The board acknowledged that in some cases, it still may be necessary to hire a vocational rehabilitation counselor to determine two factors that play a significant role in the WCAB's formula – the three years of post-injury earnings for the injured worker, and the three years of average earnings for similarly situated employees. Commissioner Ronnie Caplane, the sole dissenter against the majority in Ogilvie, also pointed this out.
William Herreras, an attorney for the California Applicants' Attorneys Association, said that the formula's reliance upon these particular statistics can prove to be problematic.
"Most workers at the time their permanent disability rating is being assessed, are not back to work," he said. In this scenario, Herreras posed the question: "How do you project what their post-injury earnings are without a rehab expert – to look at their work restrictions, to look at what they can do in the labor market, to look at what their activities of daily living are – and then project what this guy could earn in the labor market?"
While Herreras understands that the board is attempting to reduce costs in the workers' compensation system by eliminating vocational rehabilitation experts from the majority of cases, he does not necessarily believe that this is feasible.
Herreras stressed that many workers have trouble returning to work, and it may be difficult to obtain an accurate representation of a worker's earnings during the three-year period after their injury. One problem that prevents workers from returning to the labor market after a significant injury, is that they simply do not know what to do after spending the majority of their career in one field, he said.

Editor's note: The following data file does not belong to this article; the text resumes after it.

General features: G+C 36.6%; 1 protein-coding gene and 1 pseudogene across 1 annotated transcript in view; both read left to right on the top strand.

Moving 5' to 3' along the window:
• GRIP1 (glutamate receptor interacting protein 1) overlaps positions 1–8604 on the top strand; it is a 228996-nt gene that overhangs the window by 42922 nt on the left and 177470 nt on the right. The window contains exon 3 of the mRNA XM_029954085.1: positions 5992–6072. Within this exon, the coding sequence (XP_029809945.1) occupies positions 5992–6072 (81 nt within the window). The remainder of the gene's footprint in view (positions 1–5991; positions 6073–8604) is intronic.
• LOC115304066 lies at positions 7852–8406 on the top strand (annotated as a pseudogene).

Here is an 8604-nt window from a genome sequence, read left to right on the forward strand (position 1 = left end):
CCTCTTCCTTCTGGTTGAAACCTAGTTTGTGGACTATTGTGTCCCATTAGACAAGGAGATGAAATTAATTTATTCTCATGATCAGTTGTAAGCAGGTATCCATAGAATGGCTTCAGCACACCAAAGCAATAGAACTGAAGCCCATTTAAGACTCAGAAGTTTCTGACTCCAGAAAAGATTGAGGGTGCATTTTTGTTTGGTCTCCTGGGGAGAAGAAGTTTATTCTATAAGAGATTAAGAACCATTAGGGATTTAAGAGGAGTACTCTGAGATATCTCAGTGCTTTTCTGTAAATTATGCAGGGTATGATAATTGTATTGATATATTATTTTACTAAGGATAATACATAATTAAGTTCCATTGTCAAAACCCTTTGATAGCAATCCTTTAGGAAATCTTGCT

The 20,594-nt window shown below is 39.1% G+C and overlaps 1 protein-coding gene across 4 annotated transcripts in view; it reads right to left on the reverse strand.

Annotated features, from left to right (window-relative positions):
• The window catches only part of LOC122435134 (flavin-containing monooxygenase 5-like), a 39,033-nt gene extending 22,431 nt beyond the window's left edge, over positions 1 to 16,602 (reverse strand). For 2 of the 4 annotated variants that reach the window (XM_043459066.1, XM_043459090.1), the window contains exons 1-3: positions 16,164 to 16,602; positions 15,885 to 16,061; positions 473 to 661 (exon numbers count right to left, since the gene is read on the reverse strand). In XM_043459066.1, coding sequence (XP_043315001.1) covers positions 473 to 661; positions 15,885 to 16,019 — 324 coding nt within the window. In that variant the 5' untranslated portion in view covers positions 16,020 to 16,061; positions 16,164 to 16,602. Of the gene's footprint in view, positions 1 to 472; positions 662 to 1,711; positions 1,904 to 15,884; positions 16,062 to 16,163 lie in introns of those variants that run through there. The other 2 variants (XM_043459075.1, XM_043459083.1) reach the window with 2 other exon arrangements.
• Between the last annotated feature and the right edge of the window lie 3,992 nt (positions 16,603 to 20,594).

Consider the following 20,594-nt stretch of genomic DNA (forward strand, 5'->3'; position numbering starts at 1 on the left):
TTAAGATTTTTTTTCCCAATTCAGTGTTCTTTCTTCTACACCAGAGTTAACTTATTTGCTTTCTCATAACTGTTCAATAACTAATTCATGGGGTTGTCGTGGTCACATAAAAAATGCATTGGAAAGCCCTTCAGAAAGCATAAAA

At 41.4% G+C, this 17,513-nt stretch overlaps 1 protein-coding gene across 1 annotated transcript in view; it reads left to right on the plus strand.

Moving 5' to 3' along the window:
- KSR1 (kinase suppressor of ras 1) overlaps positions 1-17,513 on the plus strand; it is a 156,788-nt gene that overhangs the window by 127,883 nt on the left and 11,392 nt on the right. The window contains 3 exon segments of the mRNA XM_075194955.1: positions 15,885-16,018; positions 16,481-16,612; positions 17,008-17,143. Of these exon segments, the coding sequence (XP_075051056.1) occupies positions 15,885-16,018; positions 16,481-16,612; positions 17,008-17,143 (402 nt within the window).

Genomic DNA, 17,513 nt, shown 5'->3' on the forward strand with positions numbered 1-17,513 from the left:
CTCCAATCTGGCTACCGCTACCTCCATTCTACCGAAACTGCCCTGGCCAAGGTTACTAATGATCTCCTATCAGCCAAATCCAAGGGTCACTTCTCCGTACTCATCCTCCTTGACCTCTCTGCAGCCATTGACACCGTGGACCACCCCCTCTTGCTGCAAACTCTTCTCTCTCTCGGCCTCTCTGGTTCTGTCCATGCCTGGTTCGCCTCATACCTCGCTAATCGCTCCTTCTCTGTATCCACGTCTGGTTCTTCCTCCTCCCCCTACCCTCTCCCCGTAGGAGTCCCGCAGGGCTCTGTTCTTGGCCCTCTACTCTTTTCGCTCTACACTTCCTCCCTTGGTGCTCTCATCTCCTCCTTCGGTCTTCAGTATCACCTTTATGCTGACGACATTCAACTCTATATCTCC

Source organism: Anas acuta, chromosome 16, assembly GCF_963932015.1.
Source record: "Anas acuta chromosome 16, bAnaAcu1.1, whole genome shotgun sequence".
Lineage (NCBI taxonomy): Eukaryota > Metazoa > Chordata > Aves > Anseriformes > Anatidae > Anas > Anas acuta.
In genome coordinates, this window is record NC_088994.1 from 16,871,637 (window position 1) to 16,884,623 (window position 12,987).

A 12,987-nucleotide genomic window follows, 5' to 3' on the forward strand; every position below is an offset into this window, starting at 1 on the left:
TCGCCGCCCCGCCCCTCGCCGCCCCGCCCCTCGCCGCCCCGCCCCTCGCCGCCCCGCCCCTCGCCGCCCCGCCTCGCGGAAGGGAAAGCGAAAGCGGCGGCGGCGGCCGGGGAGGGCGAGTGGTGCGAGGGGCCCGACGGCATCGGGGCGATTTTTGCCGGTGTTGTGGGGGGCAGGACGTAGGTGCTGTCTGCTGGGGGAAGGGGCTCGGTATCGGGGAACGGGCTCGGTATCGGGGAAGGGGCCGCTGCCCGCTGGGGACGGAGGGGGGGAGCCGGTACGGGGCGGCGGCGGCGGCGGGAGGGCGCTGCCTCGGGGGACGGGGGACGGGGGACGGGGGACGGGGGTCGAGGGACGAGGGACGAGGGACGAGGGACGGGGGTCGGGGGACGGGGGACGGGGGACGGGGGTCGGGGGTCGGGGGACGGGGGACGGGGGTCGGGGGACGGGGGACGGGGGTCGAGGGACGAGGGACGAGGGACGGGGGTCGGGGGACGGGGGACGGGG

Mark Remas, a Southern California vocational rehabilitation counselor, added that while some workers are confused, many others are often undergoing significant treatment for a year or two after their injury, which also can affect their three-year post-injury earnings. Inflation and age also pose other complications for injured workers who are unable to work in their industry of choice.
Remas also acknowledged language in the WCAB's opinion criticizing vocational rehabilitation counselors' reports as being too long and complex.
Page 38 of the WCAB's opinion states: "While it may be relatively easy to hire a vocational expert, our experience informs us that the DFEC analyses performed by vocational experts are quite involved and complex. This is readily evidenced by the vocational expert reports in this case."
The WCAB pointed out that Dr. Eugene Van de Bittner, one of the counselors in Ogilvie, submitted a 21-page single-spaced report, with about 27 other pages to supplement the report. The commissioners also noted that Jeff Malmuth, the other vocational counselor in the case, submitted a 24-page single-spaced report, with 18 pages to supplement his report.
However, Remas appeared frustrated by this criticism.
"Well, when we started out with these, we would have a fairly short report," he said. "That was challenged because we didn't have all this documentary support, methodology, et cetera, so the reports became longer and longer and more costly. Because you have to put that much more time into the report, the price goes up. So, now that we've finally got to the point of answering all of those objections and queries and concerns, now the court just says, 'Nah, it's too complex. Let's go to something simpler.'"
He added that much of his time as a vocational expert has been answering questions establishing his knowledge of the permanent disability rating schedule, the Rand studies, and many other ancillary issues pertaining to his educational background. This is also somewhat frustrating, because only after all of these questions does the expert get to do what they were hired to do – offer their opinion about the injured worker's job prospects.
To read the Ogilvie decision, go here:
By John P. Kamin, Legal Editor